Thirteen Marines have been formally charged for their alleged roles in a human smuggling ring, according to a press release from 1st Marine Division released on Friday.
The Marines face military court proceedings on various charges, from "alleged transporting and/or conspiring to transport undocumented immigrants" to larceny, perjury, distribution of drugs, and failure to obey an order. "They remain innocent until proven guilty," said spokeswoman Maj. Kendra Motz.
The recruiting commercials for the Army Reserve proclaim "one weekend each month," but the real-life Army Reserve might as well say "hold my beer."
That's because the weekend "recruiting hook" — as it's called in a leaked document compiled by Army personnel for the new chief of staff — reveal that it's, well, kinda bullshit.
When they're not activated or deployed, most reservists and guardsmen spend one weekend a month on duty and two weeks a year training, according to the Army recruiting website. But that claim doesn't seem to square with reality.
"The Army Reserve is cashing in on uncompensated sacrifices of its Soldiers on a scale that must be in the tens of millions of dollars, and that is a violation of trust, stewardship, and the Army Values," one Army Reserve lieutenant colonel, who also complained that his battalion commander "demanded" that he be available at all times, told members of an Army Transition Team earlier this year.
According to an internal Army document, soldiers feel that the service's overwhelming focus on readiness is wearing down the force, and leading some unit leaders to fudge the truth on their unit's readiness.
"Soldiers in all three Army Components assess themselves and their unit as less ready to perform their wartime mission, despite an increased focus on readiness," reads the document, which was put together by the Army Transition Team for new Chief of Staff Gen. James McConville and obtained by Task & Purpose. "The drive to attain the highest levels of readiness has led some unit leaders to inaccurately report readiness."
Lt. Gen. Eric J. Wesley, who served as the director of the transition team, said in the document's opening that though the surveys conducted are not scientific, the feedback "is honest and emblematic of the force as a whole taken from seven installations and over 400 respondents."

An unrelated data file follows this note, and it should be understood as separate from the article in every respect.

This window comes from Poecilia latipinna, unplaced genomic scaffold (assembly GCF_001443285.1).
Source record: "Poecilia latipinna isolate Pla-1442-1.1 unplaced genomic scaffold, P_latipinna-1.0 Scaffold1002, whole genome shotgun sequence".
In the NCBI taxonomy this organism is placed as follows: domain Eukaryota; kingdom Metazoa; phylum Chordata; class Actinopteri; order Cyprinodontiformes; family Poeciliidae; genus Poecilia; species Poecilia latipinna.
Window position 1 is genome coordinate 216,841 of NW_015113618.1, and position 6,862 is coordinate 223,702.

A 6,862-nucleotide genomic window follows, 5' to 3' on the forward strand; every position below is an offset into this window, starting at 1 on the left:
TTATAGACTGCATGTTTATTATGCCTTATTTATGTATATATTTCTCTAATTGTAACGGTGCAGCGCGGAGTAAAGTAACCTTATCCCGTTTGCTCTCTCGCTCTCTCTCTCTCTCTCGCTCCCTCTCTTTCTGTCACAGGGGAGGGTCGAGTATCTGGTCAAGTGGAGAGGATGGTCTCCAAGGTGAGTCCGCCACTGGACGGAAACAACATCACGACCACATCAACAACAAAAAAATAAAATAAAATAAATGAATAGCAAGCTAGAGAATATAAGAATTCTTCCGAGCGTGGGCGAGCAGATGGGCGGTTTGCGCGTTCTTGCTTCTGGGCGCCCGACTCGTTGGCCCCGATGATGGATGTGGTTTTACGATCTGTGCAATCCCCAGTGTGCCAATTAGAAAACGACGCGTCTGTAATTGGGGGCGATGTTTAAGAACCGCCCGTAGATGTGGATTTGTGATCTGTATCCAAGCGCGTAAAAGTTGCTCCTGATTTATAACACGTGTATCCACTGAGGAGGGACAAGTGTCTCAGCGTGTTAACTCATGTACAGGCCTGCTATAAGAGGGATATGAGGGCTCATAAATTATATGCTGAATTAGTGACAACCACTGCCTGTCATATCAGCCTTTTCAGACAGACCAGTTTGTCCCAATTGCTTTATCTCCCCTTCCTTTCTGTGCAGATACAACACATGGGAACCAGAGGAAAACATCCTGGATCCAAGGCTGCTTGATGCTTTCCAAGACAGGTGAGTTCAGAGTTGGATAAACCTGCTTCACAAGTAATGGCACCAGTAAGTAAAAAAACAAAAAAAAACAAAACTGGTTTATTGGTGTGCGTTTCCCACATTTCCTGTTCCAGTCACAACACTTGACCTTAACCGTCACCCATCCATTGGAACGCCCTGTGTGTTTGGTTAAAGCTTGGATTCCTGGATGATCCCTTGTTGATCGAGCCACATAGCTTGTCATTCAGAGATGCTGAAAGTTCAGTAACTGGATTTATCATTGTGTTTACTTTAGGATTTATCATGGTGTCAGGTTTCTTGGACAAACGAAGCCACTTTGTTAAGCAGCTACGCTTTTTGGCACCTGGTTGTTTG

Those surveyed were asked to weigh in on four questions — one of which being what the Army isn't doing right. One of the themes that emerged from the answers is that "[r]eadiness demands are breaking the force."
The Army thinks China will surpass Russia by 2028. Here is how the service is planning to take them on.
If you've paid even the slightest bit of attention in the last few years, you know that the Pentagon has been zeroing in on the threat that China and Russia pose, and the future battles it anticipates.
The Army has followed suit, pushing to modernize its force to be ready for whatever comes its way. As part of its modernization, the Army adopted the Multi-Domain Operations (MDO) concept, which serves as the Army's main war-fighting doctrine and lays the groundwork for how the force will fight near-peer threats like Russia and China across land, air, sea, cyber, and space.
But in an internal document obtained by Task & Purpose, the Army Transition Team for the new Chief of Staff, Gen. James McConville, argues that China poses a more immediate threat than Russia, so the Army needs make the Asia-Pacific region its priority while deploying "minimal current conventional forces" in Europe to deter Russia.
In leaked documents, Army family reports waiting weeks to have gas line and roof leaks fixed in on-base housing
As the saying goes, you recruit the soldier, but you retain the family.
And according to internal documents obtained by Task & Purpose, the Army still has substantial work to do in addressing families' concerns.